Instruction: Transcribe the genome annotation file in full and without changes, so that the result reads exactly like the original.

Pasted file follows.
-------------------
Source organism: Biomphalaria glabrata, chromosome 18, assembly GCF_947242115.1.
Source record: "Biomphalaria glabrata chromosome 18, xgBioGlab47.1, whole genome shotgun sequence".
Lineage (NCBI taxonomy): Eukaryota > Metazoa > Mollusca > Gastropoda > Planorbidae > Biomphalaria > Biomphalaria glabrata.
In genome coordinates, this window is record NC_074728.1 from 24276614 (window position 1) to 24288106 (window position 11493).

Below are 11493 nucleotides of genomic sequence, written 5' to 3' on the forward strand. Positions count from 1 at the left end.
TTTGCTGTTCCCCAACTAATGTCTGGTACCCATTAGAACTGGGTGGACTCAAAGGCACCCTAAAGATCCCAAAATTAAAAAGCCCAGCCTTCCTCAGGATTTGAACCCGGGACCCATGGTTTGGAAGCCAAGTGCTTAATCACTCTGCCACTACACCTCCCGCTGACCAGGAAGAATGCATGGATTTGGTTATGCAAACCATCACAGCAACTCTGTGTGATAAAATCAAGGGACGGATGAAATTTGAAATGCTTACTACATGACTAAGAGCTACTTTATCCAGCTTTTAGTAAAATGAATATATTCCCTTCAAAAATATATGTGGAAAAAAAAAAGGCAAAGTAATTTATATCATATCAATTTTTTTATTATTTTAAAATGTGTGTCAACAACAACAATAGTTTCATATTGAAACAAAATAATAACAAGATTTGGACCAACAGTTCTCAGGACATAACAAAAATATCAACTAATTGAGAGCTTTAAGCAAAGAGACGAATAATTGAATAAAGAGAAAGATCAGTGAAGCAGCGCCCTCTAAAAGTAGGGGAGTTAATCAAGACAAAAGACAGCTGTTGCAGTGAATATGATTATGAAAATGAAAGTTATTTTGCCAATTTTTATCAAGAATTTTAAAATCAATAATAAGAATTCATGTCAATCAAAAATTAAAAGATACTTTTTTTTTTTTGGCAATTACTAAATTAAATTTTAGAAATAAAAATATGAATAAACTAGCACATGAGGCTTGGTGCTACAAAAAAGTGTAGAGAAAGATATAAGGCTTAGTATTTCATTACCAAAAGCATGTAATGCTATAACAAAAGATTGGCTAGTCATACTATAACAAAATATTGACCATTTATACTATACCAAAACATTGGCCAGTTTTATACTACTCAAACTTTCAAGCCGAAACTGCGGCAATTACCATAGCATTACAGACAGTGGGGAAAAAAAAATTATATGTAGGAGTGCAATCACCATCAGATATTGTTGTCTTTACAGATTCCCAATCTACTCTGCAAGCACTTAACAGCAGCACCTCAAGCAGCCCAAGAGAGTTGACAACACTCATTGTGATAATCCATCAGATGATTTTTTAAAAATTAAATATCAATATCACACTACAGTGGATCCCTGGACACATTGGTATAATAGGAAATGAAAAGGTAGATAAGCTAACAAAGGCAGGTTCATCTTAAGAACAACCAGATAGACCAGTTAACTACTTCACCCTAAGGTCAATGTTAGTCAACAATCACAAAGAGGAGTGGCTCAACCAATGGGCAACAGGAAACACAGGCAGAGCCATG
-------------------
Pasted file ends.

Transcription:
Source organism: Biomphalaria glabrata, chromosome 18, assembly GCF_947242115.1.
Source record: "Biomphalaria glabrata chromosome 18, xgBioGlab47.1, whole genome shotgun sequence".
Lineage (NCBI taxonomy): Eukaryota > Metazoa > Mollusca > Gastropoda > Planorbidae > Biomphalaria > Biomphalaria glabrata.
In genome coordinates, this window is record NC_074728.1 from 24276614 (window position 1) to 24288106 (window position 11493).

Below are 11493 nucleotides of genomic sequence, written 5' to 3' on the forward strand. Positions count from 1 at the left end.
TTTGCTGTTCCCCAACTAATGTCTGGTACCCATTAGAACTGGGTGGACTCAAAGGCACCCTAAAGATCCCAAAATTAAAAAGCCCAGCCTTCCTCAGGATTTGAACCCGGGACCCATGGTTTGGAAGCCAAGTGCTTAATCACTCTGCCACTACACCTCCCGCTGACCAGGAAGAATGCATGGATTTGGTTATGCAAACCATCACAGCAACTCTGTGTGATAAAATCAAGGGACGGATGAAATTTGAAATGCTTACTACATGACTAAGAGCTACTTTATCCAGCTTTTAGTAAAATGAATATATTCCCTTCAAAAATATATGTGGAAAAAAAAAAGGCAAAGTAATTTATATCATATCAATTTTTTTATTATTTTAAAATGTGTGTCAACAACAACAATAGTTTCATATTGAAACAAAATAATAACAAGATTTGGACCAACAGTTCTCAGGACATAACAAAAATATCAACTAATTGAGAGCTTTAAGCAAAGAGACGAATAATTGAATAAAGAGAAAGATCAGTGAAGCAGCGCCCTCTAAAAGTAGGGGAGTTAATCAAGACAAAAGACAGCTGTTGCAGTGAATATGATTATGAAAATGAAAGTTATTTTGCCAATTTTTATCAAGAATTTTAAAATCAATAATAAGAATTCATGTCAATCAAAAATTAAAAGATACTTTTTTTTTTTTGGCAATTACTAAATTAAATTTTAGAAATAAAAATATGAATAAACTAGCACATGAGGCTTGGTGCTACAAAAAAGTGTAGAGAAAGATATAAGGCTTAGTATTTCATTACCAAAAGCATGTAATGCTATAACAAAAGATTGGCTAGTCATACTATAACAAAATATTGACCATTTATACTATACCAAAACATTGGCCAGTTTTATACTACTCAAACTTTCAAGCCGAAACTGCGGCAATTACCATAGCATTACAGACAGTGGGGAAAAAAAAATTATATGTAGGAGTGCAATCACCATCAGATATTGTTGTCTTTACAGATTCCCAATCTACTCTGCAAGCACTTAACAGCAGCACCTCAAGCAGCCCAAGAGAGTTGACAACACTCATTGTGATAATCCATCAGATGATTTTTTAAAAATTAAATATCAATATCACACTACAGTGGATCCCTGGACACATTGGTATAATAGGAAATGAAAAGGTAGATAAGCTAACAAAGGCAGGTTCATCTTAAGAACAACCAGATAGACCAGTTAACTACTTCACCCTAAGGTCAATGTTAGTCAACAATCACAAAGAGGAGTGGCTCAACCAATGGGCAACAGGAAACACAGGCAGAGCCATG